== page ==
Lay the foundation
Introducing e-learning to the SME lays the foundation of a successful collaboration. E-learning is still new to many people and many misconceptions exist. Someone not exposed to quality e-learning may think it will be a page turner, which is not good e-learning. Explain what e-learning is, when it is appropriate, and its capabilities. Suggest they look at courses already available. This will provide some reference to what they may expect in a course.
Introduce their role in the process
Inform SMEs of your expectations of them, allowing them to schedule their time and prepare for the tasks ahead. They will not just hand over some form of subject matter and that's that. They will help identify training needs, learning objectives, etc. Also explain other expectations you have of them as it relates to the different phases of the course's creation (proofing prototypes, drafts, clarifying subject matter, etc.).
Ask the right questions (Analysis)
Never assume the SME knows the training need. A needs analysis is very important. Reality is that needs analyses are often informally conducted. If a needs analysis has not been conducted by you or anyone else then it will be your job to identify the training need. And your SME will be your first resource.
Share the plan (Design)
Unless your SME has worked with an instructional designer before, a training design plan will be new to them. So, prepare them on how to interpret it and make sure you explain the difference between terminal objectives and enabling objectives. Once you and your SME have identified the appropriate objectives and agree to the design, get their approval. Remember, write your design plan to a non-training audience. You do not want to confuse them with a lot of training jargon.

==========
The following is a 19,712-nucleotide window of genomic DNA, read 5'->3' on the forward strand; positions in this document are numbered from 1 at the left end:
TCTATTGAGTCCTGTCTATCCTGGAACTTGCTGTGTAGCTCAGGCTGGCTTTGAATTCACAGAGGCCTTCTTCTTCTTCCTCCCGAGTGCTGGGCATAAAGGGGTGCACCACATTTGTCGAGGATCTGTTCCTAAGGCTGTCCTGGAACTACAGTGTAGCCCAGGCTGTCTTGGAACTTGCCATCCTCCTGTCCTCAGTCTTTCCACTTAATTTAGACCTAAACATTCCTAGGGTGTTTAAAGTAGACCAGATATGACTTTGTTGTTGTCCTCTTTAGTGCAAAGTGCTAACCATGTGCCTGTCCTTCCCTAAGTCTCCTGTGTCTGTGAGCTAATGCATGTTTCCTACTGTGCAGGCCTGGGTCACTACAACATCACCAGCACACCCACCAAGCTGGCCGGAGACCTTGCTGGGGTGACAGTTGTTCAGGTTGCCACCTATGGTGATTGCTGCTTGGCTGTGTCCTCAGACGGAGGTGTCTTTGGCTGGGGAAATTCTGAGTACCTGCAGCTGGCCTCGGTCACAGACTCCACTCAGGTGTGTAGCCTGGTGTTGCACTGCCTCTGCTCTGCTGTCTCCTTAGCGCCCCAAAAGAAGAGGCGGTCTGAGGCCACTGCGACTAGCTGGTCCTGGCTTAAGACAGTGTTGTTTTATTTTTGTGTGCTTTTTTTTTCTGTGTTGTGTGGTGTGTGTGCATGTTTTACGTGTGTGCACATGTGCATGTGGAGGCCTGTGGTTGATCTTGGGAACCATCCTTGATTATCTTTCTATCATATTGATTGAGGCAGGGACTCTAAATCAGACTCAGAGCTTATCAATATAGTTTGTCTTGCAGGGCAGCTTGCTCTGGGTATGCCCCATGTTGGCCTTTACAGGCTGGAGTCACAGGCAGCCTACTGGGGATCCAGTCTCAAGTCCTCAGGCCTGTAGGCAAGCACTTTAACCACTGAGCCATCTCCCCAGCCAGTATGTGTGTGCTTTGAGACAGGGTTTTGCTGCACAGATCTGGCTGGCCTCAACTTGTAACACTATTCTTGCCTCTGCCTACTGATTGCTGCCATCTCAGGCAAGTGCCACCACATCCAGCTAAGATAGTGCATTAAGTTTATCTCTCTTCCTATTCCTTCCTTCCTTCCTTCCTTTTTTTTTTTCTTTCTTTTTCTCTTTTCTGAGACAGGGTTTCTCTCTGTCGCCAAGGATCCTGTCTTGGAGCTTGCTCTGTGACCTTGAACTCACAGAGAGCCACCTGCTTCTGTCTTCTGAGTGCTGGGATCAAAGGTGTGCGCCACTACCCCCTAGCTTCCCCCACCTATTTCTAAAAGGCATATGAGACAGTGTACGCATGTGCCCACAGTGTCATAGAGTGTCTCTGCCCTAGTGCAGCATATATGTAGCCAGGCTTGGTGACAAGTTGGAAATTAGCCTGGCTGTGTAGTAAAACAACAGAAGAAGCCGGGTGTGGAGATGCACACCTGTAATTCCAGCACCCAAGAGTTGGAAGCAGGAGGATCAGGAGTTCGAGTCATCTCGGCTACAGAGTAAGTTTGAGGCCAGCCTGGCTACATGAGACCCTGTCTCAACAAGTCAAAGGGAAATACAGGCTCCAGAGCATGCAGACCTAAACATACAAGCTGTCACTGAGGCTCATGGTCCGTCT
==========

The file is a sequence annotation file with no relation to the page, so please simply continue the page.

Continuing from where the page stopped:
Put them to work (Development)
Keep your SME updated during the development stage. Development takes a significant amount of time and they may wonder, "Whatever happened to that e-learning designer?" Do not let SMEs forget about the project while you are busy creating it. Let them know of your progress. If possible upload what is available so far and call it a prototype. And get their feedback.
Provide detailed instructions for reviewing drafts. I also provide a checklist. They should not think they are to look at grammar or content only. Be sure they also look at the flow of the course, accuracy of questions, usability, and identify any technical problems. Also request SMEs to provide names of anyone else familiar with the subject well enough to provide useful feedback.
Market the course (Implementation)
You may release the course on your learning management system, but there is more to implementation. It must be marketed. Participation requires strong communication efforts and buy-in from supervisers. Have your SME help communicate the importance of the course. SMEs can help promote the course via e-mails, intranet announcements, employee newsletters, presentations, etc.
Is it effective? (Evaluation)
SMEs are subject matter experts because they apply the knowledge the course will teach, or work closely in some form with those applying it. Thus, they have an inside view of seeing the knowledge or skills applied and have a relationship with those applying it. This will be helpful in connecting you to the people that will provide evaluation data. SMEs can also support the process by selling the importance of working with you in evaluating the course.
In the end, effective collaboration with your SMEs will compliment your project. The key to this collaboration is keeping your SMEs informed, invested, and involved throughout the process. And always give them appropriate credit and a big thank you.
For a more in depth exploration of this topic, go to the article I published in 2006 on e-LearningGuru, Working With Your SMEs.
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